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Advocates Push For Improved Safety Standards In Transportation Bill

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Some worry that improved seat belt standards might be stripped from the Senate transportation bill.
Benjamin Goodger: http://www.flickr.com/photos/bengoodger/5167426715/
Some worry that improved seat belt standards might be stripped from the Senate transportation bill.

Safety advocates say this summer's driving season is a good reminder to improve safety standards in the transportation bill being debated on Capitol Hill.

The transportation bill that came out of the Senate includes tighter safety standards for D.C.'s Metro system, but advocates fear new standards for the nation's highways might be stripped out. The Senate version improves seat belt, braking and accelerator standards. Jackie Gillan, president of Advocates for Highway and Auto Safety, says now that summer is here negotiators should be even more mindful of the need for safety reforms.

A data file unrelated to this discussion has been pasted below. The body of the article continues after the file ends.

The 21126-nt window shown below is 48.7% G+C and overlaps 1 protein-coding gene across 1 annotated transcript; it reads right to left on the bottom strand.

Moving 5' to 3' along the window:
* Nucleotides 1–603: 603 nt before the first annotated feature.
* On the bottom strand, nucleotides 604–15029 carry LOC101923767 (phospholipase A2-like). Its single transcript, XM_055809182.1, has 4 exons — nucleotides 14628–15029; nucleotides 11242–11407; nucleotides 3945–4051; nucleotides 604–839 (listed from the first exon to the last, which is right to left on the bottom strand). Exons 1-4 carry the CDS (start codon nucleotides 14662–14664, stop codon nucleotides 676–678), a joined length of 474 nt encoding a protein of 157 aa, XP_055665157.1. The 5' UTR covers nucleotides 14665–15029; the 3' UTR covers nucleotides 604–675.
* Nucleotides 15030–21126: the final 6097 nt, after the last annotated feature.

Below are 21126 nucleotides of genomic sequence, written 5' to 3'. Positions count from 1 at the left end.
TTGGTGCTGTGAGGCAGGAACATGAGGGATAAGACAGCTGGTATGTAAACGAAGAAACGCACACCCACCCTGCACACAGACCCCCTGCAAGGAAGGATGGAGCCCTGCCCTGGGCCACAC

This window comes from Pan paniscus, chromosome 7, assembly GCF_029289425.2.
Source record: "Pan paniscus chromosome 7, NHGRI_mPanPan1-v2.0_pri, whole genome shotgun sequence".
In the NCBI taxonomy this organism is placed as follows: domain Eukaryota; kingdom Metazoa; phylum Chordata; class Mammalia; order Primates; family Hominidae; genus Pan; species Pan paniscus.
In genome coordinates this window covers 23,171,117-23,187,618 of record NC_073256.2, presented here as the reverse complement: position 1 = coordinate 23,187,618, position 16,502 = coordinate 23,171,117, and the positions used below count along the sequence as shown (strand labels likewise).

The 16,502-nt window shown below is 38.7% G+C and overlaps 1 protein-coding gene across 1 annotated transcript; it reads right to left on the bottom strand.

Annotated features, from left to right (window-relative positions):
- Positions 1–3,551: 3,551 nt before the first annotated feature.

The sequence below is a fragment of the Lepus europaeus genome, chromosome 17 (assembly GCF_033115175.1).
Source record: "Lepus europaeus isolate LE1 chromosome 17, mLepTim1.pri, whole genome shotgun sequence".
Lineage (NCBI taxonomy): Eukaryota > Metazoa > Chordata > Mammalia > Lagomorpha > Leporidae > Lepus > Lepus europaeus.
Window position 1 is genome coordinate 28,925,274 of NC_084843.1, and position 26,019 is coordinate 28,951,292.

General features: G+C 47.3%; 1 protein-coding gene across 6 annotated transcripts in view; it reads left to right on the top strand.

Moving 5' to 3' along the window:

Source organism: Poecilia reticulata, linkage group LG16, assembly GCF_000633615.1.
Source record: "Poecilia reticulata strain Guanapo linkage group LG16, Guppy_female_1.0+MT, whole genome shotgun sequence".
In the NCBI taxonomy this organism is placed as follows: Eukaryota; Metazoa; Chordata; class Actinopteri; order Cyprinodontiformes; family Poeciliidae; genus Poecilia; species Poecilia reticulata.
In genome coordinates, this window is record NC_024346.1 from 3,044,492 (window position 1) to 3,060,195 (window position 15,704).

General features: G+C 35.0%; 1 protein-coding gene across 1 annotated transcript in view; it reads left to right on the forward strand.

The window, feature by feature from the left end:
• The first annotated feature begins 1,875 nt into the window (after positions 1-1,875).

"Last year between Labor Day and Memorial Day weekend, 9,500 people were killed just in that 99 day period," said Gillan. "Ninety-five-hundred people killed, just in highway crashes."

Rep. Jim McGovern (D-Mass.) says he’s concerned some of those provisions will be stripped out during the ongoing negotiations on the transportation bill.

“I get worried, you know, as we get closer and closer to a time when we may see a transportation bill on the floor that backroom deals will be made without a lot of debate and without a lot of transparency,” he says. “We’re here to tell the conferees that we’re watching and we’re here to stand up to safety."

The government's latest data for this region shows more than a thousand people died from deadly highway crashes two years ago. House and Senate negotiators are hoping to have a final bill by the end of June.

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